Maine House of Representatives - Wikipedia

Maine House of Representatives
Maine State Legislature
Coat of arms or logo
Type
Type
Term limits
4 Terms (8 years)
History
New session started
December 7, 2022
Leadership
(D)
since December 7, 2022
Majority Leader
(D)
since December 7, 2022
Minority Leader
(R)
since December 7, 2022
Structure
Seats151 (and 3 non-voting)
Maine House voting December 7, 2022.svg
Political groups
Majority
  •   Democratic (82)

Minority

Other

Vacant

  •   Vacant (2 non-voting[a])
MaineHouse2022non-voting.svg
Length of term
2 years
AuthorityArticle IV, Part First, Maine Constitution
SalarySession 1: $13,526/year
Session 2: $9,661/year + per diem
Elections
Last election
November 8, 2022
(151 seats)
Next election
November 5, 2024
(151 seats)
RedistrictingLegislative Control
Meeting place
House of Representatives Chamber
Maine State House
Augusta, Maine
Maine House of Representatives 2014.jpg
Website
Maine House of Representatives

The Maine House of Representatives is the lower house of the Maine Legislature. The House consists of 151 voting members and three nonvoting members. The voting members represent an equal number of districts across the state and are elected via plurality voting. The nonvoting members represent three of Maine's Native American tribes, though two tribes have declined to send representatives. Each voting member of the House represents around 9,000 citizens of the state. Because it is a part-time position, members of the Maine House of Representatives usually have outside employment as well. Members are limited to four consecutive terms of two years each, but may run again after two years.

The House meets at the Maine State House in Augusta.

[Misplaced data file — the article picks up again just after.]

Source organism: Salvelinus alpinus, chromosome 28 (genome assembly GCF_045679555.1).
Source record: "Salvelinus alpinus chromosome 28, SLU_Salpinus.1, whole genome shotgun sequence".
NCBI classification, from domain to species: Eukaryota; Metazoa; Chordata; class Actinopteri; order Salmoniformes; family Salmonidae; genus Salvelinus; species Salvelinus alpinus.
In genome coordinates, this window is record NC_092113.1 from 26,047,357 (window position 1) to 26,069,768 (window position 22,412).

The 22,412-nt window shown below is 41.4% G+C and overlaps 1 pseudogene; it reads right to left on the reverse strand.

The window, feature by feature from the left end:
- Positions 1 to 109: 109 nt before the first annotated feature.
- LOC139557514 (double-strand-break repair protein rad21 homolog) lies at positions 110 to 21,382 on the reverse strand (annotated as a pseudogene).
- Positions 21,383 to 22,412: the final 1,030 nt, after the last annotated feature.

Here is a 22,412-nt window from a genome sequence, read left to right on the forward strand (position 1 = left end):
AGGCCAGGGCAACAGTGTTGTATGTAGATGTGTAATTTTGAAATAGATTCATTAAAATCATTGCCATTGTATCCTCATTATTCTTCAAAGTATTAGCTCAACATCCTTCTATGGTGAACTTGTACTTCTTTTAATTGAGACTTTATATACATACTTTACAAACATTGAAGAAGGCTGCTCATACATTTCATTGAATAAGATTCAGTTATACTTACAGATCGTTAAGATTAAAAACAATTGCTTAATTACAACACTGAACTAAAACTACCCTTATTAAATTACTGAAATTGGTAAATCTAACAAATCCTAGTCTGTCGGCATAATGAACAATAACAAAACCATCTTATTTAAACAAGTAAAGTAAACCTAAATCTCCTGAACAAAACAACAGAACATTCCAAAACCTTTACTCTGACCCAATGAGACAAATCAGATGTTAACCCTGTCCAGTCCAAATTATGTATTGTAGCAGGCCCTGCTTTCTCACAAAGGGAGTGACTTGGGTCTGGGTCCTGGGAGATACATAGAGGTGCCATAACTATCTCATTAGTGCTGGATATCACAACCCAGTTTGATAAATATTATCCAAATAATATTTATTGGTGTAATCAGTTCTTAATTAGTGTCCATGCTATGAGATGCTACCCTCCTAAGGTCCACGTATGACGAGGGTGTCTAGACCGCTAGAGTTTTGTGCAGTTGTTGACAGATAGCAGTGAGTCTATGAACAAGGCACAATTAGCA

Leadership of the House[edit]

The Speaker of the House presides over the House of Representatives. The Speaker is elected by the majority party caucus followed by confirmation of the full House through the passage of a House Resolution. In addition to presiding over the body, the Speaker is also the chief leadership position, and controls the flow of legislation and committee assignments. Other House leaders, such as the majority and minority leaders, are elected by their respective party caucuses relative to their party's strength in the chamber.

Composition of the 131st (2022-2024) Maine House of Representatives[edit]

Affiliation Party
(Shading indicates majority caucus)
Total
Democratic Republican Green Ind. Independ. Nonpart. Vacant
Begin 126th Legislature (Dec. 2012) 89 58 0 4 151 0
End 126th Legislature 57 150 1
Begin 127th Legislature (Dec. 2014) 79 68 0 4 151 0
End 127th Legislature 78 69
Begin 128th Legislature (Dec. 2016) 77 72 0 2 151 0
End 128th Legislature 73 70 1 6 150 1
Begin 129th Legislature (Dec. 2018)[b] 89 57 0 5 151 0
End 129th Legislature 87 56 6 149 2
Begin 130th Legislature (Dec. 2020) 80 67 0 4 151 0
End 130th Legislature 76 63 3 142 9
Begin 131st Legislature (Dec. 2022) 82 67 0 2 151 0
Latest voting share 54.3% 44.4% 0% 1.3%
Non-voting members 1 1 2

Nonvoting members of the House[edit]

The three nonvoting members within the House represent the Wabanaki or Dawnland nations of the Penobscot, the Passamaquoddy, and the Maliseet. The special Representatives can sponsor legislation relating specifically to the Tribes or in relation to Tribal - State land claims, as well as co-sponsor any other legislation brought before the House, but do not cast a legislative vote due to their unique tribal status representing their tribal members only. The Penobscot, Passamaquoddy and Maliseet tribal representatives are also entitled to sit as members of joint standing committees during hearings and deliberations, where they do cast votes, which can be very important with respect to specific legislative proposals.

Starting with the second session of the 125th Legislature, the Houlton Band of Maliseets was given a legislative seat in the House of Representatives. The first elected occupant of the seat is Henry John Bear. After being sworn in by Governor Paul LePage, Bear stated he would introduce legislation to give the Micmac people of Maine a nonvoting seat.[1]